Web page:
The audience for the world premiere had the opportunity to interact with director Josh Crook, writer/producer/lead actor Manny Perez, actor Juan Fernández, and actress Denise Quinones in her first feature role as Jenny, the childhood sweetheart who restores "La Soga" to his original innocence.

Perez related that he had worked on the script for La Soga for seven years, which grew from two seeds of experience. Born and raised in a small town called Baitoa in a rural area outside of Santiago, in the Dominican Republic, Manny and his family moved to Washington Heights in the United States when he was 11. Returning to Baitoa one summer, he adopted a piglet. The day before he and his Father were getting ready to return to the States, he woke up to what sounded like a child screaming. It was six in the morning. Manny got up and ran outside to find the local butcher stabbing the piglet to death, preparing it for his going-away party. The screaming of that little pig left a traumatized impression on him.

On a subsequent summer vacation, Manny met up with a childhood friend who had "gone bad" and been deported back to the D.R. from the U.S. While they were chatting, a bullet-ridden car pulled up, three men chased and apprehended his friend, who they dragged to the middle of the town and shot summarily in the head. Having witnessed both events, Perez later learned in test screenings of the film that such executions were happening not only in the Dominican Republic, but in every third world country. "So it's a universal theme," he emphasized. "It's not just about corruption in D.R.; it's about corruption worldwide." He's unsure of how the film, which offers a frank critique of political corruption in the Dominican Republic, will be received in its home country; but, he hopes La Soga will put the Dominican Republic on the Hollywood map in the same way City of God put Brazil on the map.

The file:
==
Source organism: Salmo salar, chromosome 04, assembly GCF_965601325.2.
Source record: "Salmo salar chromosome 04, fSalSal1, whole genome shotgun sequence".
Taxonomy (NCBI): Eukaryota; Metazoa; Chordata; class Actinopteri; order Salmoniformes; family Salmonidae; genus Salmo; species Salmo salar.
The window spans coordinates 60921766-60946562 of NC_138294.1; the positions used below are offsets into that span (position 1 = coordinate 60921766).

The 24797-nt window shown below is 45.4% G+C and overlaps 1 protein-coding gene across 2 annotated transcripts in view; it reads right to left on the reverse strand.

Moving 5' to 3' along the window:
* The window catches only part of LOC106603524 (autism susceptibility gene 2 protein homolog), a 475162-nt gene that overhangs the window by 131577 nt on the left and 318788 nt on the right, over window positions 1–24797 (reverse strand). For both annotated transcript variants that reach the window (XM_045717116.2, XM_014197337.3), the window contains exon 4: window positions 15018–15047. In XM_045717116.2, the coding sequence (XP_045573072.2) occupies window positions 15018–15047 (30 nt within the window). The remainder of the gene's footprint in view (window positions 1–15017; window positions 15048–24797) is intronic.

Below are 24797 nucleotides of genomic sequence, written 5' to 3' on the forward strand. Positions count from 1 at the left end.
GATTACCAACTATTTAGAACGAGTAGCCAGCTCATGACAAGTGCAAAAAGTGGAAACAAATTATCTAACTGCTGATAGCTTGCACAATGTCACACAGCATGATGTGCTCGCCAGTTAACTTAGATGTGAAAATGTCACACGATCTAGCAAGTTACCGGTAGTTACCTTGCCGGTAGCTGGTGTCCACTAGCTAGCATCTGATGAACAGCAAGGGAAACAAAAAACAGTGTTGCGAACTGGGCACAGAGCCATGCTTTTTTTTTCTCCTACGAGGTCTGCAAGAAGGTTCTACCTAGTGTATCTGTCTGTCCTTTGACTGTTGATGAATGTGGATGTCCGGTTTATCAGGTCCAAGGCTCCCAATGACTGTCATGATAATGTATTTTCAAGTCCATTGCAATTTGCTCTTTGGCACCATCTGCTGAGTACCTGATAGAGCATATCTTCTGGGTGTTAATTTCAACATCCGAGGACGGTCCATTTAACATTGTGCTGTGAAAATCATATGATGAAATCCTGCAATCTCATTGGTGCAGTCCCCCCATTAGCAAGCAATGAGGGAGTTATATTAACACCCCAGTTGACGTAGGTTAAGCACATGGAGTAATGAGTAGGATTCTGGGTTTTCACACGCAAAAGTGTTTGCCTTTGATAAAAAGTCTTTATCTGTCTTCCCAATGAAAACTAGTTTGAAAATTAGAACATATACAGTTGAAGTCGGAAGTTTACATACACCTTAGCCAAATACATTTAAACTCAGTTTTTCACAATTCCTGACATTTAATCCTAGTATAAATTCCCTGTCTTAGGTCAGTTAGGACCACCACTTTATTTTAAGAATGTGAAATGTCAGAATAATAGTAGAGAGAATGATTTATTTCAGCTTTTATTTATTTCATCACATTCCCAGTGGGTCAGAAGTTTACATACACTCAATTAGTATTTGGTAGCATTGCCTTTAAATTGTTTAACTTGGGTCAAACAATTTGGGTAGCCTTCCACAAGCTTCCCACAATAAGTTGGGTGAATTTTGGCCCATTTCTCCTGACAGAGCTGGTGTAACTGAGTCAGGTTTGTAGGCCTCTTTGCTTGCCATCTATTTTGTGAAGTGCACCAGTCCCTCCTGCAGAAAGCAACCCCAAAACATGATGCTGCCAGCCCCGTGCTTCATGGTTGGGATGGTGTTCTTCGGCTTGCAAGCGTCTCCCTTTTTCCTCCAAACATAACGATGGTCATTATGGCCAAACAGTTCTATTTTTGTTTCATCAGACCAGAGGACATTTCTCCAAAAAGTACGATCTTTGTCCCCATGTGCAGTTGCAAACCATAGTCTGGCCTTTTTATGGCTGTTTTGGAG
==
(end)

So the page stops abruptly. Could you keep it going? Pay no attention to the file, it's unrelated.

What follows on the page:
Asked what La Soga meant, Perez said it referenced a rope and that it became the nickname of his character. In the film when "La Soga" fucks with one of his victims, he says he's going to tighten the rope around his neck. It's a secondary meaning of what the rope means: to play with a victim, to let them go and then pull them back in.

Of all the stories that could be told about the Dominican Republic, Perez was asked why this one? After witnessing the death of his friend (on whom La Soga's character Fellito was based) Perez had to come to some kind of understanding of what he had seen. Without saying a word, this man dragged his friend to the middle of the town and shot him in the head. "I had to find the heart to get to the man who did that to a friend of mine. That's the reason for why this story came about."

Though Josh Crook admitted shooting the film was a complete pain in the ass, he acknowledged it was equally a profound experience to stay true to Manny's vision. Refusing auteurial credit, he emphasized the film was a thoroughly collaborative venture, from everyone in the crew, to all the people of Baitoa who fed them food and kept them going during the shoot.

Juan Fernández added that—when he first read the script—he recognized it as a story about the human heart. "It's a love story. That's what I felt after I read it. I made my decision after a second." Then he arrived early on the set to look into the eyes of Josh Crook to gauge who he was, how genuine he was, and how committed to the work.

Seeing La Soga at its world premiere was the first time Denise Quinones had seen the completed project and she was visibly proud of her first feature role. "I fell in love with Jenny's character," she confessed. "She's like La Soga's conscience that brings him back to life. She reminds us that those people we think are monsters really aren't; they're human beings."